Mobile Raw Photography

I’ve had a stressful couple of days. In the grand scheme of life these are really nothing more than deep sighs, but sometimes dozens of deep sighs can create some big internal tension. This tension needs a decent outlet.

Yesterday actually provided an outlet for the box of stress in which I am currently living. First, iOS 10 came out 1. Second, a new version of Lightroom Mobile was released which allows me to shoot raw in my phone. Android users have been able to shoot in DNG for a while, it’s nice to have the ability in iOS at last.

A raw photo contains every bit of information a camera sensor receives when the shutter is open. A DNG, or Digital Negative, is Adobe’s open spec for raw images which anyone can use. Most consumer digital camera, and mobile phones, shoot jpeg. This makes images smaller, but at the expense of information disregarded by the device as it produces and image. Because raw photos do not disregard any sensor data to display image, it’s as close to using film as a digital photographer can get. An amazing amount of controls can be configured in post-processing, the manipulation of which is an art form unto itself.

So, to relive stress I took a walk with my wife. The only camera I took with me was my 6S+. The results blew me away.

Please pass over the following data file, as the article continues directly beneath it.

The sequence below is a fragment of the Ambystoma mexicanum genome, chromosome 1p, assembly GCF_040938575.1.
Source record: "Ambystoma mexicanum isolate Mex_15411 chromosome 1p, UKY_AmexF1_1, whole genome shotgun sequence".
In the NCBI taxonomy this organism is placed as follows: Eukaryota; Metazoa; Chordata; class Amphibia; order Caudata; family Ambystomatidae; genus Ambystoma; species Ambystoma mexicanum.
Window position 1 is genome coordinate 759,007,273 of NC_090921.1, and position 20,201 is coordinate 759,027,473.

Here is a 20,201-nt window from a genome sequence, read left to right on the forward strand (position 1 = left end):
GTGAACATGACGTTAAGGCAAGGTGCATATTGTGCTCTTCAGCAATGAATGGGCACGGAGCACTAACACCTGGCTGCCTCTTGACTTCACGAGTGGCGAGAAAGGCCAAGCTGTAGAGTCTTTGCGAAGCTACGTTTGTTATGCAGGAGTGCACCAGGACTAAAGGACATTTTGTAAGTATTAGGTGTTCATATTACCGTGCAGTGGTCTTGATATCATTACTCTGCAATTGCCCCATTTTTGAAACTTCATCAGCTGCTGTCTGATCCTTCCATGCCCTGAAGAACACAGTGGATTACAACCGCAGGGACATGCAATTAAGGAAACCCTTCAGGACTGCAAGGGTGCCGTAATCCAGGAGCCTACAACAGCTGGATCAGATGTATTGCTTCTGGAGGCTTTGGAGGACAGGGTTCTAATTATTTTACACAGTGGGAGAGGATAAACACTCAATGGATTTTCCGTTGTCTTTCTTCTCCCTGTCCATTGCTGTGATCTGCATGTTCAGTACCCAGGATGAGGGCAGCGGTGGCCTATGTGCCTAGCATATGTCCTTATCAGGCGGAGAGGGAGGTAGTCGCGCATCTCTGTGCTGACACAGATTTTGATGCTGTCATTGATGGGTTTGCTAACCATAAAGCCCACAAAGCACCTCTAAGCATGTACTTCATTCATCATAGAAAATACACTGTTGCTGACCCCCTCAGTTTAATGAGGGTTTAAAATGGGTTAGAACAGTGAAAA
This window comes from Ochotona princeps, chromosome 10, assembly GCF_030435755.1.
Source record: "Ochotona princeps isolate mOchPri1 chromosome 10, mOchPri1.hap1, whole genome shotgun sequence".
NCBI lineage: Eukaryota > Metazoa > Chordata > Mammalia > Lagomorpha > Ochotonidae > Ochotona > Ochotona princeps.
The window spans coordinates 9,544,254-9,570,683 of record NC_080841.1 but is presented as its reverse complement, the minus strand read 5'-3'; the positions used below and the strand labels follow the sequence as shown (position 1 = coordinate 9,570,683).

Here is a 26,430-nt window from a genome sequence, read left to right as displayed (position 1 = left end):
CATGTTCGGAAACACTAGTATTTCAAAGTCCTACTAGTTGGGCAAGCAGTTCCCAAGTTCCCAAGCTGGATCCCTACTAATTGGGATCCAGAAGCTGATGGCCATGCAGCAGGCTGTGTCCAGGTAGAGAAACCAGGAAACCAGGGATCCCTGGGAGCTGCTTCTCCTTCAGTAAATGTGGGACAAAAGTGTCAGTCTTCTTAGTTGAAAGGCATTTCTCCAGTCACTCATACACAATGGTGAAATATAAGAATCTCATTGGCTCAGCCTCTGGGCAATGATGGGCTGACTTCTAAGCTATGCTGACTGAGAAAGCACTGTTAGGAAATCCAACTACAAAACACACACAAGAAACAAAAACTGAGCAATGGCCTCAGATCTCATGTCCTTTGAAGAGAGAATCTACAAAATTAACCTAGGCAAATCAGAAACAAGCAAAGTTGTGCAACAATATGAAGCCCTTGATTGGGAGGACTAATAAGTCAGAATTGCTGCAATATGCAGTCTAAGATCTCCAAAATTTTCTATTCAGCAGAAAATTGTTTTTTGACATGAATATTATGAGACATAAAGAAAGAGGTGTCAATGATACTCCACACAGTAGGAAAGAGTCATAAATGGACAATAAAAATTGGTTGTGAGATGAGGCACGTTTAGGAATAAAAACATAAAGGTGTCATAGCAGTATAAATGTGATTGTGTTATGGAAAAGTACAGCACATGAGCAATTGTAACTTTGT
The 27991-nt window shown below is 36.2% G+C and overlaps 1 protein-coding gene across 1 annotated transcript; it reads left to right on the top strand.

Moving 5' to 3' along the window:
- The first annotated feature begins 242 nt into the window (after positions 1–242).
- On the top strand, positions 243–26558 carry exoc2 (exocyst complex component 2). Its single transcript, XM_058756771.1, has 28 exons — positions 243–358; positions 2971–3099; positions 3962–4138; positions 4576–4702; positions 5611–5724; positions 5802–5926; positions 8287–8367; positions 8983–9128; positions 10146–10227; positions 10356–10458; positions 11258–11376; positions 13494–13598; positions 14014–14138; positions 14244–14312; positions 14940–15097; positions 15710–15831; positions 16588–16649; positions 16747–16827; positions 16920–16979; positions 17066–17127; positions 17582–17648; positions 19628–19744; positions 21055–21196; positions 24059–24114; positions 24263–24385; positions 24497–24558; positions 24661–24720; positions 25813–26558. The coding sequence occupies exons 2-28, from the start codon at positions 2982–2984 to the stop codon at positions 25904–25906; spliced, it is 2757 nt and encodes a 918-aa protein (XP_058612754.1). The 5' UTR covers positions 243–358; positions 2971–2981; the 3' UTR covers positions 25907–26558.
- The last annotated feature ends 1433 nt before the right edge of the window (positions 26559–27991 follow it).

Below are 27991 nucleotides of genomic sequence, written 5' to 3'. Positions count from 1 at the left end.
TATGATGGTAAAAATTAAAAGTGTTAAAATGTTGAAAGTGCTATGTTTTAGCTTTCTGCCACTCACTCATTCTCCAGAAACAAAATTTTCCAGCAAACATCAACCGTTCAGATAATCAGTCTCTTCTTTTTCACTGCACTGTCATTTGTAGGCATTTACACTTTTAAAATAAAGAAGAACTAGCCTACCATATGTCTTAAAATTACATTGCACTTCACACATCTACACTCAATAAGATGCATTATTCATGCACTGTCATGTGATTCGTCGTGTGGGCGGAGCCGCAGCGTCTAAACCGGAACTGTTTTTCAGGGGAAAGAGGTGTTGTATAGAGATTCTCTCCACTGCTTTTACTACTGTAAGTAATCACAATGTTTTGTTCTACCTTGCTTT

I took several photos down by the river as the Sun set, and straight from the camera the results were typical “snapshot” quality. The highlights in the sky were washed out, and the shadows in the foreground were extremely dark. With the compressed photos I’d normally take with my phone camera, I’d be able to recover some of these, but my range of manipulation would be extremely limited. Being able to shoot directly to DNG, however, changes the game.

Here is a “before” image from my walk. It looks “ok,” but the colors in the sky are very muted and the definition in the clouds is barely visible.

pre-edited Raw photo of a delaware river sunset
Now here is a picture which has been edited in Adobe Lightroom Mobile. The clouds are more defined, the foreground shadows have been lifted slightly to reveal detail on the ground, and the colors of sunset now pop in the frame.

same delaware river sunset after processing
Despite Apple’s excellent camera developments, I don’t see my iPhone replacing my Nikon any time soon. But now that I’m able to capture raw photos right on my device, at least I won’t be as bummed when I see a great shot when my camera is back at home.


  1. And I was not affected by the restore bug, otherwise this post would be pictures of me weeping in frustration. 
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